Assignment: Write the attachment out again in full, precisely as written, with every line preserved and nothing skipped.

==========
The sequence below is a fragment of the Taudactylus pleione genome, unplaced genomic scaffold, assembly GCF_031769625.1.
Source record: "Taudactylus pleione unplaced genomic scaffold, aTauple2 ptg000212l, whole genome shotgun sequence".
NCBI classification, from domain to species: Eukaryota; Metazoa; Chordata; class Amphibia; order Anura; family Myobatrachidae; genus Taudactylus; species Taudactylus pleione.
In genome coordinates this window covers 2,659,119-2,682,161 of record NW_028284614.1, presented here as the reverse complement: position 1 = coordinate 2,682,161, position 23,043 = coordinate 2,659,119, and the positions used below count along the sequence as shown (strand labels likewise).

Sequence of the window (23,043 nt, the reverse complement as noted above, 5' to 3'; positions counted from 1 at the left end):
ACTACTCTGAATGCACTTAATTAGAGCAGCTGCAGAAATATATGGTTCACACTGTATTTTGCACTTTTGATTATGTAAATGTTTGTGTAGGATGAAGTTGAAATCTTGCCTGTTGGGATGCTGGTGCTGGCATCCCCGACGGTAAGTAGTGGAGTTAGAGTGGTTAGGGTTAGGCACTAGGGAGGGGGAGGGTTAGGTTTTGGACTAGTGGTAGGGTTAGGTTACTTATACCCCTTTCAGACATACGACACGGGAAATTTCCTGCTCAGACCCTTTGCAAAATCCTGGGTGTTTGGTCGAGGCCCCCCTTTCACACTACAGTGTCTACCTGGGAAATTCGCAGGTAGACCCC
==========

The sequence below is a fragment of the Taudactylus pleione genome, unplaced genomic scaffold, assembly GCF_031769625.1.
Source record: "Taudactylus pleione unplaced genomic scaffold, aTauple2 ptg000212l, whole genome shotgun sequence".
NCBI classification, from domain to species: Eukaryota; Metazoa; Chordata; class Amphibia; order Anura; family Myobatrachidae; genus Taudactylus; species Taudactylus pleione.
In genome coordinates this window covers 2,659,119-2,682,161 of record NW_028284614.1, presented here as the reverse complement: position 1 = coordinate 2,682,161, position 23,043 = coordinate 2,659,119, and the positions used below count along the sequence as shown (strand labels likewise).

Sequence of the window (23,043 nt, the reverse complement as noted above, 5' to 3'; positions counted from 1 at the left end):
ACTACTCTGAATGCACTTAATTAGAGCAGCTGCAGAAATATATGGTTCACACTGTATTTTGCACTTTTGATTATGTAAATGTTTGTGTAGGATGAAGTTGAAATCTTGCCTGTTGGGATGCTGGTGCTGGCATCCCCGACGGTAAGTAGTGGAGTTAGAGTGGTTAGGGTTAGGCACTAGGGAGGGGGAGGGTTAGGTTTTGGACTAGTGGTAGGGTTAGGTTACTTATACCCCTTTCAGACATACGACACGGGAAATTTCCTGCTCAGACCCTTTGCAAAATCCTGGGTGTTTGGTCGAGGCCCCCCTTTCACACTACAGTGTCTACCTGGGAAATTCGCAGGTAGACCCC